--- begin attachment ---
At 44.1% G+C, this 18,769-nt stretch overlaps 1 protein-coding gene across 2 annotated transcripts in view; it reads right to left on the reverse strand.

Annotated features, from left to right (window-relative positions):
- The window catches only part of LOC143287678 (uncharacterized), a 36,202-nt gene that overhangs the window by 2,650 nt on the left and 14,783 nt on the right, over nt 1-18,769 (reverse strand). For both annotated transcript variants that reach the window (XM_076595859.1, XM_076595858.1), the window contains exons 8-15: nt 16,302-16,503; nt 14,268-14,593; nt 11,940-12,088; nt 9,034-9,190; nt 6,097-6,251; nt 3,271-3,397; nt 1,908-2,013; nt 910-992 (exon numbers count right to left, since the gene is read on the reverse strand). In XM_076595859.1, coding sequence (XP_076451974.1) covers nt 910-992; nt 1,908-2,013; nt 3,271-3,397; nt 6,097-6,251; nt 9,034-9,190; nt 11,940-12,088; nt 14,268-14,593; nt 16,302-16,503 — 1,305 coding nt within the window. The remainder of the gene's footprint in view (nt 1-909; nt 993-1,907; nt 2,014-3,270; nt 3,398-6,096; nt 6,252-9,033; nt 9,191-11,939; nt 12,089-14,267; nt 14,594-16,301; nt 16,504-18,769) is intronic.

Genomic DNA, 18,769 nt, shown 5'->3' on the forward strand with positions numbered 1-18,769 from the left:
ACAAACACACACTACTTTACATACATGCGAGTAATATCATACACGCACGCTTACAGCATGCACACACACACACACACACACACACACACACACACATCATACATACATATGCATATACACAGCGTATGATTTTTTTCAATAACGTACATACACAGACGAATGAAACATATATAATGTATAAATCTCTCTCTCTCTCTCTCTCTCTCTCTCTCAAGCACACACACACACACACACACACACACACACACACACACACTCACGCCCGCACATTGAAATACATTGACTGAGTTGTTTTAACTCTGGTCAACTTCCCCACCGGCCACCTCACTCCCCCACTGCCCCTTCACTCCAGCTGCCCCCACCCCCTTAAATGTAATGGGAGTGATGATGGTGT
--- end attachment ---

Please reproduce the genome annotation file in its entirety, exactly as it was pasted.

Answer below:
At 44.1% G+C, this 18,769-nt stretch overlaps 1 protein-coding gene across 2 annotated transcripts in view; it reads right to left on the reverse strand.

Annotated features, from left to right (window-relative positions):
- The window catches only part of LOC143287678 (uncharacterized), a 36,202-nt gene that overhangs the window by 2,650 nt on the left and 14,783 nt on the right, over nt 1-18,769 (reverse strand). For both annotated transcript variants that reach the window (XM_076595859.1, XM_076595858.1), the window contains exons 8-15: nt 16,302-16,503; nt 14,268-14,593; nt 11,940-12,088; nt 9,034-9,190; nt 6,097-6,251; nt 3,271-3,397; nt 1,908-2,013; nt 910-992 (exon numbers count right to left, since the gene is read on the reverse strand). In XM_076595859.1, coding sequence (XP_076451974.1) covers nt 910-992; nt 1,908-2,013; nt 3,271-3,397; nt 6,097-6,251; nt 9,034-9,190; nt 11,940-12,088; nt 14,268-14,593; nt 16,302-16,503 — 1,305 coding nt within the window. The remainder of the gene's footprint in view (nt 1-909; nt 993-1,907; nt 2,014-3,270; nt 3,398-6,096; nt 6,252-9,033; nt 9,191-11,939; nt 12,089-14,267; nt 14,594-16,301; nt 16,504-18,769) is intronic.

Genomic DNA, 18,769 nt, shown 5'->3' on the forward strand with positions numbered 1-18,769 from the left:
ACAAACACACACTACTTTACATACATGCGAGTAATATCATACACGCACGCTTACAGCATGCACACACACACACACACACACACACACACACACACATCATACATACATATGCATATACACAGCGTATGATTTTTTTCAATAACGTACATACACAGACGAATGAAACATATATAATGTATAAATCTCTCTCTCTCTCTCTCTCTCTCTCTCTCAAGCACACACACACACACACACACACACACACACACACACACACTCACGCCCGCACATTGAAATACATTGACTGAGTTGTTTTAACTCTGGTCAACTTCCCCACCGGCCACCTCACTCCCCCACTGCCCCTTCACTCCAGCTGCCCCCACCCCCTTAAATGTAATGGGAGTGATGATGGTGT